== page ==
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104. We recommend that each herd should have a written health and welfare programme produced, where necessary, with veterinary advice setting out health and husbandry activities concerning the whole of the cycle of production. This should help to ensure that routine prophylactic measures are given at the correct time, at the correct dose and to the appropriate animals. This programme should be reviewed and updated annually.

105. The health of a pig farmed outdoors should not be compromised and if signs of disease or injury are noticed, immediate effective treatment must be given.

106. We endorse the Welfare of Livestock Regulations 1994 requirement which states that "sick or injured pigs shall, where necessary, be isolated in suitable accommodation with dry, comfortable bedding".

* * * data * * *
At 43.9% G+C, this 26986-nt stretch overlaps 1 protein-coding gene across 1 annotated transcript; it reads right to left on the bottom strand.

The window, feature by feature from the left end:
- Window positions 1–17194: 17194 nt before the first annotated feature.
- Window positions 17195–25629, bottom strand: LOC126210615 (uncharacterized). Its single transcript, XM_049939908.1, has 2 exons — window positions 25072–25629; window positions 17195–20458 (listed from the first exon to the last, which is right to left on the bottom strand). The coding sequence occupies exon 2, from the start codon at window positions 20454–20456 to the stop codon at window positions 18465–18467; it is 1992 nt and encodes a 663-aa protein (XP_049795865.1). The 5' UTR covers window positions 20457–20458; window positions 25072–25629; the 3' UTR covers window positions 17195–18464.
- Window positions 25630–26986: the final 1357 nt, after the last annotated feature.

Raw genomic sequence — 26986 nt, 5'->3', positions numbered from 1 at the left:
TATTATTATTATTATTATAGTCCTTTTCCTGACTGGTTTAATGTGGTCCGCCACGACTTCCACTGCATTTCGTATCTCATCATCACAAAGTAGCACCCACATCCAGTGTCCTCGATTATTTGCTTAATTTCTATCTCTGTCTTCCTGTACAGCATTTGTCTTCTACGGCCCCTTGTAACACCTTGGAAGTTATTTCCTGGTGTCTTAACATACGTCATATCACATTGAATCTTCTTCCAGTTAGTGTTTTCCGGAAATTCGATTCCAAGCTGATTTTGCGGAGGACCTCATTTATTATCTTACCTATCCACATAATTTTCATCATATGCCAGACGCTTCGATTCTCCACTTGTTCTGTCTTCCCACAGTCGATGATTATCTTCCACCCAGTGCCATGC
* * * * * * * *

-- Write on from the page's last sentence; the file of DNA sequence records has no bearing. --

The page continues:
107. Handling facilities should be available which effectively enable the inspection and, where necessary, treatment of sows and boars.

108. We recommend that the Government commissions research regarding the re-introduction of boars back into social groups after removal for treatment. Such research should lead to clear practical advice on whether, and if so in what way, boars should be re-introduced to paddocks after treatment.

109. We encourage the use of individual housing systems for boars and supervised services. Attention should be given to avoid excessive mating activity between boars and sows.

110. Appropriate treatment for lame animals must be given as soon as is practicable.

111. Those responsible for the keeping of pigs outdoors should familiarise themselves with the MAFF booklet Lameness in Pigs.

112. We recommend that research is undertaken to discover the causes of stone-chewing in outdoor pig herds.